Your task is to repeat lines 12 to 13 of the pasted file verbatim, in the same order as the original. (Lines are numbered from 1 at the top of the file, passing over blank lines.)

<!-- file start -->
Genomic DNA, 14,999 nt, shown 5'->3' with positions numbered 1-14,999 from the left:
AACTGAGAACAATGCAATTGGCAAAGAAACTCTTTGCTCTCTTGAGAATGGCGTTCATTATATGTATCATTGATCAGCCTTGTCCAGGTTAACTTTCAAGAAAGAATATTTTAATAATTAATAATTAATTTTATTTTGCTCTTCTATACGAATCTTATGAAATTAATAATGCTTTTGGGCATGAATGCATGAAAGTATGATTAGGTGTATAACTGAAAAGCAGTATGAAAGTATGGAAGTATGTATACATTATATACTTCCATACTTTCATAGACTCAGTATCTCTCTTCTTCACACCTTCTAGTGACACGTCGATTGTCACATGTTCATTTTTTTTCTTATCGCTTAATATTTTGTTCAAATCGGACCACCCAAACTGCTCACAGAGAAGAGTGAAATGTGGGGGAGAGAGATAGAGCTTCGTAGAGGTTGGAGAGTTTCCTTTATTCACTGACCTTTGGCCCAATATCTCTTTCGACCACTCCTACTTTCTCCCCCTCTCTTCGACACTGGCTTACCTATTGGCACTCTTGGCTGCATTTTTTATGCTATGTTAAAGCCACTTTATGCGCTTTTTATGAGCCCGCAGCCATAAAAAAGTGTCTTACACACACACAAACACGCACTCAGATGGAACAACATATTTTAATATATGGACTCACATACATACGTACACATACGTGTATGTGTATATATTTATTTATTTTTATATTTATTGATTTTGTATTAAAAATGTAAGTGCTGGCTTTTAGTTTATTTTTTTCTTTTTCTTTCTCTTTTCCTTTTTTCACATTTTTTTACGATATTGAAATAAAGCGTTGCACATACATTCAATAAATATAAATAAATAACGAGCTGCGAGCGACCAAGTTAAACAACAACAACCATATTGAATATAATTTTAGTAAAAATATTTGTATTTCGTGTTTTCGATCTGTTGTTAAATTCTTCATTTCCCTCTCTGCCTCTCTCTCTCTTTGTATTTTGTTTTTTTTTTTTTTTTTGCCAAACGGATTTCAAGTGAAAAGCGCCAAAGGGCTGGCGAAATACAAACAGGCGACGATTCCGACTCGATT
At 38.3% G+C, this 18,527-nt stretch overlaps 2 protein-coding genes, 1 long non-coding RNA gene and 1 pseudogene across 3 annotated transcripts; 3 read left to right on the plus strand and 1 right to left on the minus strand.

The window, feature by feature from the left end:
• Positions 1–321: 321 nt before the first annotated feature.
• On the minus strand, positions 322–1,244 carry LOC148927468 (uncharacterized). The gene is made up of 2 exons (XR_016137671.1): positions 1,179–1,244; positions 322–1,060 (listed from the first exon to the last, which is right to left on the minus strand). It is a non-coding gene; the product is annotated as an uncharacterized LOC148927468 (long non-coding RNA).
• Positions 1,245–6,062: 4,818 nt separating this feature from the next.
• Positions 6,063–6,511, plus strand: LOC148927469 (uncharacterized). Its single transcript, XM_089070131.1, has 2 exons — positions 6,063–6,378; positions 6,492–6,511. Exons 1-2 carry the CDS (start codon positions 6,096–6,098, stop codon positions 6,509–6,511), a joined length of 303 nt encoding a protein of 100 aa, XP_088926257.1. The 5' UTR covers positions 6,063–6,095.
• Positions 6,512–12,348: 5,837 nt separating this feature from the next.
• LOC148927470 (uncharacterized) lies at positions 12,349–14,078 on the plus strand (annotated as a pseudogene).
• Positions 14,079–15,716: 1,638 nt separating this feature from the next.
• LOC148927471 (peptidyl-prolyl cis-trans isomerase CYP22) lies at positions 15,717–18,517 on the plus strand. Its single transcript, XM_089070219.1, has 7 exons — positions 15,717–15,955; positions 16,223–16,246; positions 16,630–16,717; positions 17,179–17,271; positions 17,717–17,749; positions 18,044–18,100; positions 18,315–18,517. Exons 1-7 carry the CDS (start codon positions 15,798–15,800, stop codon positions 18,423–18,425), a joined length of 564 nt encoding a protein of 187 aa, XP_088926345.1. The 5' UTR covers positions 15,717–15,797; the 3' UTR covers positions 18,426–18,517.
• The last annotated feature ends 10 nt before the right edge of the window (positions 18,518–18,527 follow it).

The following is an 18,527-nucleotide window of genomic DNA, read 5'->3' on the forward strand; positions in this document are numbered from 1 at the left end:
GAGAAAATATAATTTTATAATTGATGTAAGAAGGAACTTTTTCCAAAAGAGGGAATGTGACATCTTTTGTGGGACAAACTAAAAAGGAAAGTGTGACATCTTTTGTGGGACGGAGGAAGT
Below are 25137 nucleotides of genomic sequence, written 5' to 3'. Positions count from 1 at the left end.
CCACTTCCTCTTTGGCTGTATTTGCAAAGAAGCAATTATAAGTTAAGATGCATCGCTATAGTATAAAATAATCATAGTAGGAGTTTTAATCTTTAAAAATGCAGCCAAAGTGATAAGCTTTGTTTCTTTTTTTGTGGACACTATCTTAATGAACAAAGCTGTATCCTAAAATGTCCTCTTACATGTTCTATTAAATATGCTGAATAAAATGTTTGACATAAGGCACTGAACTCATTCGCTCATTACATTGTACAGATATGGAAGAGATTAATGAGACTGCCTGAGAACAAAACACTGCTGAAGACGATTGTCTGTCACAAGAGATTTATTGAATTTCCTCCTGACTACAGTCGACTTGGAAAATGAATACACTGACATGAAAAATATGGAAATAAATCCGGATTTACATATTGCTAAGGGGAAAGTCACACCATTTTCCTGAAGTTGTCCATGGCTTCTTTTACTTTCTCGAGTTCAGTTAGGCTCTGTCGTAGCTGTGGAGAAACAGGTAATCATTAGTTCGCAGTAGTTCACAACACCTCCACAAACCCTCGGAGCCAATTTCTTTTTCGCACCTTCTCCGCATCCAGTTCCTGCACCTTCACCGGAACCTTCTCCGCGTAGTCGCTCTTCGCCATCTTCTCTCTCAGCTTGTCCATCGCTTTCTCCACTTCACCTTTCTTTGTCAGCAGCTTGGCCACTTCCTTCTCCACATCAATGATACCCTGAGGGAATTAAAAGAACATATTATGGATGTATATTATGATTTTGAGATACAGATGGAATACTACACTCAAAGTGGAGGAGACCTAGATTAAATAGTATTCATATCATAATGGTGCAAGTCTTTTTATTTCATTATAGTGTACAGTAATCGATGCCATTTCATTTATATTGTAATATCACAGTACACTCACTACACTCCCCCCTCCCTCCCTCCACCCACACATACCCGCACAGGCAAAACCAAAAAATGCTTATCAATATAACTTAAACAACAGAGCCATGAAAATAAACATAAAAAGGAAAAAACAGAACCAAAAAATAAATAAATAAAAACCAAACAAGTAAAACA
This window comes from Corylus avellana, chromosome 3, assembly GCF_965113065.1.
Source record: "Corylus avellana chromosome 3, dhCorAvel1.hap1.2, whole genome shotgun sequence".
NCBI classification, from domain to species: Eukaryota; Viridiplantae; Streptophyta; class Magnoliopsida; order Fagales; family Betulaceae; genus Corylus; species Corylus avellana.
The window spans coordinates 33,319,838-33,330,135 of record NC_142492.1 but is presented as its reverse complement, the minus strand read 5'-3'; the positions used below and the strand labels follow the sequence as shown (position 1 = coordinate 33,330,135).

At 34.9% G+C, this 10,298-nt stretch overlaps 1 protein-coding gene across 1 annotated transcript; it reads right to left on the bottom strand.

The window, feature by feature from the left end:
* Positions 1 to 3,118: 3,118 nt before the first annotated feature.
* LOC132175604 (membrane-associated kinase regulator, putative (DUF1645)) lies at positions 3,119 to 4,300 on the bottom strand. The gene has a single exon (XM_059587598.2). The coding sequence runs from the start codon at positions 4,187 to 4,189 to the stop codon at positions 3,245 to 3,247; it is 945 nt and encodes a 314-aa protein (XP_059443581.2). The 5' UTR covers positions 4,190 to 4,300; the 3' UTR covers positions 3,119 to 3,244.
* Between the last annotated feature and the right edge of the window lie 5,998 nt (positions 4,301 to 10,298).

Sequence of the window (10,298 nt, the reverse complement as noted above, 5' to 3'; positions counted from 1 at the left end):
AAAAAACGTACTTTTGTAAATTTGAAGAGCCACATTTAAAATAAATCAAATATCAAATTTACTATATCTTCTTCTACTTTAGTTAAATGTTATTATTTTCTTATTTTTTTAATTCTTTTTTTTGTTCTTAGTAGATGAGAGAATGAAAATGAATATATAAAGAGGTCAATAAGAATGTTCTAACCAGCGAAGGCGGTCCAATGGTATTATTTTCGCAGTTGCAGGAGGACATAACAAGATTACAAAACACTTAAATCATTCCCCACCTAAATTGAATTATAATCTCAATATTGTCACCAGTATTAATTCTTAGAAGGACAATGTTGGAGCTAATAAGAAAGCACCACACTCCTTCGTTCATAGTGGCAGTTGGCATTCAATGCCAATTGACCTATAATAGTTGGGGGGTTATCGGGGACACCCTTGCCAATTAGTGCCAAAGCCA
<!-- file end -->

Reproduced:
• LOC148927471 (peptidyl-prolyl cis-trans isomerase CYP22) lies at positions 15,717–18,517 on the plus strand. Its single transcript, XM_089070219.1, has 7 exons — positions 15,717–15,955; positions 16,223–16,246; positions 16,630–16,717; positions 17,179–17,271; positions 17,717–17,749; positions 18,044–18,100; positions 18,315–18,517. Exons 1-7 carry the CDS (start codon positions 15,798–15,800, stop codon positions 18,423–18,425), a joined length of 564 nt encoding a protein of 187 aa, XP_088926345.1. The 5' UTR covers positions 15,717–15,797; the 3' UTR covers positions 18,426–18,517.
• The last annotated feature ends 10 nt before the right edge of the window (positions 18,518–18,527 follow it).